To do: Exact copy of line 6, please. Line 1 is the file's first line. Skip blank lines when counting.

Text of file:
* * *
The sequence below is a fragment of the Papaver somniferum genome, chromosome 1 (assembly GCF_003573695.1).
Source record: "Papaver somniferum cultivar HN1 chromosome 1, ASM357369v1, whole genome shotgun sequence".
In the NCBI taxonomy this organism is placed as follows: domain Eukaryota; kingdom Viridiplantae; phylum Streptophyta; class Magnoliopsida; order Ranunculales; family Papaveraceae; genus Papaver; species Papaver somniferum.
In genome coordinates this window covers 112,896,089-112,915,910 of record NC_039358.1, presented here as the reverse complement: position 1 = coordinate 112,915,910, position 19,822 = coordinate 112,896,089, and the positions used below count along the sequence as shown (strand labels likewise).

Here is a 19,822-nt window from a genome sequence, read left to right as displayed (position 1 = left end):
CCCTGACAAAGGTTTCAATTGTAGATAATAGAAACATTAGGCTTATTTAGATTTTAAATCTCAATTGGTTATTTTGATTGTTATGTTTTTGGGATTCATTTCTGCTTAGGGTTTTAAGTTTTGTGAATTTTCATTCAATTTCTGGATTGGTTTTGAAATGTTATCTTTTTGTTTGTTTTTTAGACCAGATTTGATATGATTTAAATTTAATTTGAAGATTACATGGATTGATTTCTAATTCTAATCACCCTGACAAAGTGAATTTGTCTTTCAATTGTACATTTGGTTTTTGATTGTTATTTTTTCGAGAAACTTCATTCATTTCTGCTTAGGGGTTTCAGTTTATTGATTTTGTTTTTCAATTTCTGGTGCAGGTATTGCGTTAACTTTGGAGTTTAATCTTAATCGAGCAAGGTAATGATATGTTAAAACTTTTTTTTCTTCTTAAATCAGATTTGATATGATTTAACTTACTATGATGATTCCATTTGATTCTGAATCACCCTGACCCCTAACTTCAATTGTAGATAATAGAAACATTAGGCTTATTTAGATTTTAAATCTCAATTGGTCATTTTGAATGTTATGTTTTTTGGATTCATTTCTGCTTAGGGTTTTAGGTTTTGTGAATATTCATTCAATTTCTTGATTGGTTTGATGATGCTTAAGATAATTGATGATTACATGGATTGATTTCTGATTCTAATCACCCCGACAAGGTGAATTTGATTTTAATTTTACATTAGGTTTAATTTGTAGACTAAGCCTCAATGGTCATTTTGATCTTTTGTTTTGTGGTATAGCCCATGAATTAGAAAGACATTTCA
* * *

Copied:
CCCTGACAAAGGTTTCAATTGTAGATAATAGAAACATTAGGCTTATTTAGATTTTAAATCTCAATTGGTTATTTTGATTGTTATGTTTTTGGGATTCATTTCTGCTTAGGGTTTTAAGTTTTGTGAATTTTCATTCAATTTCTGGATTGGTTTTGAAATGTTATCTTTTTGTTTGTTTTTTAGACCAGATTTGATATGATTTAAATTTAATTTGAAGATTACATGGATTGATTTCTAATTCTAATCACCCTGACAAAGTGAATTTGTCTTTCAATTGTACATTTGGTTTTTGATTGTTATTTTTTCGAGAAACTTCATTCATTTCTGCTTAGGGGTTTCAGTTTATTGATTTTGTTTTTCAATTTCTGGTGCAGGTATTGCGTTAACTTTGGAGTTTAATCTTAATCGAGCAAGGTAATGATATGTTAAAACTTTTTTTTCTTCTTAAATCAGATTTGATATGATTTAACTTACTATGATGATTCCATTTGATTCTGAATCACCCTGACCCCTAACTTCAATTGTAGATAATAGAAACATTAGGCTTATTTAGATTTTAAATCTCAATTGGTCATTTTGAATGTTATGTTTTTTGGATTCATTTCTGCTTAGGGTTTTAGGTTTTGTGAATATTCATTCAATTTCTTGATTGGTTTGATGATGCTTAAGATAATTGATGATTACATGGATTGATTTCTGATTCTAATCACCCCGACAAGGTGAATTTGATTTTAATTTTACATTAGGTTTAATTTGTAGACTAAGCCTCAATGGTCATTTTGATCTTTTGTTTTGTGGTATAGCCCATGAATTAGAAAGACATTTCA